Maybe they can. But it asks a question. And it would be a big jump for Dublin to make. Their patience and their recycling and their precision attacks have become the hallmark of their game. Abandoning that in an All-Ireland final would be a radical step and one that Jim Gavin has no obvious reason to make.
For me, if he decides Dublin are going to be controlled and measured and waiting for openings and precision strikes, it opens up an opportunity for Mayo to create a set of counter-tactics around that which could squeeze Dublin in a way no other team has. That could hand Mayo an advantage.
Funny, I feel if Dublin just go out and blitz Mayo in attack, they will have too much for Mayo. But if Dublin persist with their more deliberate style, then Mayo must challenge that in a way all other teams have failed to do.
What Dublin did to Tyrone was a brilliant exhibition of death by a thousand cuts. They basically kept the ball beyond Tyrone’s defensive blanket and dared Tyrone to come out and challenge for it. Whenever that happened, they played the ball to a runner primed to cut through the space opened up. If that gap closed, they simply turned back, recycled the ball and started again.
They are happy moving the ball from side to side and play with incredible width.
For me, it is crazy that teams have allowed them to do this with no challenge. For a start, Dublin playing so close to the sideline should give defences an advantage. But teams are so respectful of Dublin they are reluctant to overcommit to one side of the field. It’s ridiculous. Why not exert huge pressure on the Dublin ball carriers once they begin to work the ball along the sideline? Why not put a defensive rush into play when the sideline is there as an extra defender?
I think Mayo need bodies placed centrally so they give nothing away down the middle. They need big physical players – Keegan and Vaughan and Boyle and O’Shea. That middle channel must be shut off so that Dublin look to exploit the space on either wing. But once they do commit with the ball, Mayo need their half-forwards and even full-forwards coming back, closing in to deny Dublin the luxury of recycling the ball unopposed from within the 45 and back out to what has been no man’s land for Dublin all summer.
Dublin have dominated the area between the 45 and 65 and this has been the platform to relaunch attacks. So Mayo need to come and squeeze from the front while the defenders squeeze from the side. Then Dublin are hemmed in and they don’t have the free run of Croke Park and can’t see the runners as easily. Obviously, it would leave space on the other wing but so what? A Dublin player hugging the sideline when the ball is across the other side of the pitch isn’t going to hurt you.
If the defensive intensity is right, the long cross field kick pass required to put him in play won’t be on. The ball carrier shouldn’t get the time to lift his head and execute a pass across the pitch. The most time they should have is a quick hand pass.
So this sounds counterintuitive but once Dublin take the ball into Mayo’s defensive heartland, the Mayo structure should basically be shepherding the Dublin ball carrier towards the Mayo goal and denying that path out again. Mayo dictate by giving the Dubs two choices: either finish the attack with a score or a wide – or lose the ball.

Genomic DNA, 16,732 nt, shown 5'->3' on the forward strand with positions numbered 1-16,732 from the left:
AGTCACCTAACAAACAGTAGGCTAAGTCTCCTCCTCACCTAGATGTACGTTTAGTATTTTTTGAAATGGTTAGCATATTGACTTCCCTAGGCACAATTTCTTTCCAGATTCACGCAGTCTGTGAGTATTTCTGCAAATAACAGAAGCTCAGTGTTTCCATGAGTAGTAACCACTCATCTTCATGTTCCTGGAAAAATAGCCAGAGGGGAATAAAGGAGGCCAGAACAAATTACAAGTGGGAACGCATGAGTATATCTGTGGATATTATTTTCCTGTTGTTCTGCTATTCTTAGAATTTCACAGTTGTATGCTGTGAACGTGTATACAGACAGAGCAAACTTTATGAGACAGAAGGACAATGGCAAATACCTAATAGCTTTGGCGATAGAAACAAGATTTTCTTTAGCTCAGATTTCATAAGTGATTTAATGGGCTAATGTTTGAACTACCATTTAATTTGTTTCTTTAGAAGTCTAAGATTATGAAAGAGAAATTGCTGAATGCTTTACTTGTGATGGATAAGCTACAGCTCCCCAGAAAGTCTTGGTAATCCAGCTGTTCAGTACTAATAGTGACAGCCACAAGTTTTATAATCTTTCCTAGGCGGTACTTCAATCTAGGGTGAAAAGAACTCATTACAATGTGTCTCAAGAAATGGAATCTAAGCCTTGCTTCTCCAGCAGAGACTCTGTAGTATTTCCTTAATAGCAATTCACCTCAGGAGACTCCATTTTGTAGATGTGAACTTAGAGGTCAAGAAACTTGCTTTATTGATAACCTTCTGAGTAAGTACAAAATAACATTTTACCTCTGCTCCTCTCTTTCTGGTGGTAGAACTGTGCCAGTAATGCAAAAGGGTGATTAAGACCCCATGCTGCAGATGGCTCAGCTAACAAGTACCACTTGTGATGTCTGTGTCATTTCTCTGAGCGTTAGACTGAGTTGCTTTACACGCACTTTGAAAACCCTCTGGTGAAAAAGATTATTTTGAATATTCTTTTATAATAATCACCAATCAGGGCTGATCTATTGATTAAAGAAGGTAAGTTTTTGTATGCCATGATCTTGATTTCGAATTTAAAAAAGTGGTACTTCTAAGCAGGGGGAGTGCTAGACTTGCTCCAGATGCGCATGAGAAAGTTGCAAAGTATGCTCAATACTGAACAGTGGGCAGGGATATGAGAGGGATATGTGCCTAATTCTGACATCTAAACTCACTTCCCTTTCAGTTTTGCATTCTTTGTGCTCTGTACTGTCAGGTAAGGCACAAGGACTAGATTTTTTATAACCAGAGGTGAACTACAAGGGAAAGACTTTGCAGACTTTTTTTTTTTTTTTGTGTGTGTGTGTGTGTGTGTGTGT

And if they succeed in forcing Dublin to lose the ball, then they must go in numbers. All of Mayo’s feted ball carriers and scoring half backs must run with conviction. History suggests this won’t be a problem. We saw in the semi-final that Tyrone were isolated again and again and their transition game broke down.
I would suggest that with Mayo, however the final score finishes, you will see power and athleticism and self-belief. They have never lacked that but what they have added now is the ability to run the ball collectively.
There is no doubt the middle third will again be a massive battle ground. But for me, the last third defensively is where Mayo need to get things clear in their mind. Can Mayo hold or win that midfield battle ground and then when they are forced to defend, can they hold that final third also?
Can they bring a level of tactical intelligence, in other words, so the defence can hold the Dublin attack up a little until the midfielders stream back and cover that middle and start the process of forcing Dublin towards the wing and penning them in?
I believe this is where Mayo’s best chance of winning the All-Ireland lies. Give the Dublin attack a choice. Either go on and take your chance or we take the ball. But we are not going to allow you to recycle it.
Dublin’s young forwards have been flying. However, we have not seen their capacity to kick points under extreme pressure. We haven’t seen that yet. And if they do break on through to the other side; then, wow. Fair play.
But that’s a long 70 minutes away.
So there is more to this All-Ireland final than meets the eye.
I think there is zero chance of either team getting spooked by the occasion. Dublin just feel at home in this environment and this Mayo team are too cussed and driven to permit the mythology of their county’s September history to intrude in the preparations.
They are more likely to be spooked by one another.
I think Mayo have the capacity with their physical prowess and tactical boldness to bring this splendid Dublin team into a new area of engagement and that a really absorbing struggle will unfold.
I think we may see Dublin forced into errors and decisions and a scenario where not everything goes their way. I think it will be close and that, ultimately, it could come down to hunger. And I just don’t see Mayo being denied if that is the definitive virtue.
If Mayo can get their tactics spot on for one more 70 minutes, then this finally could be their time.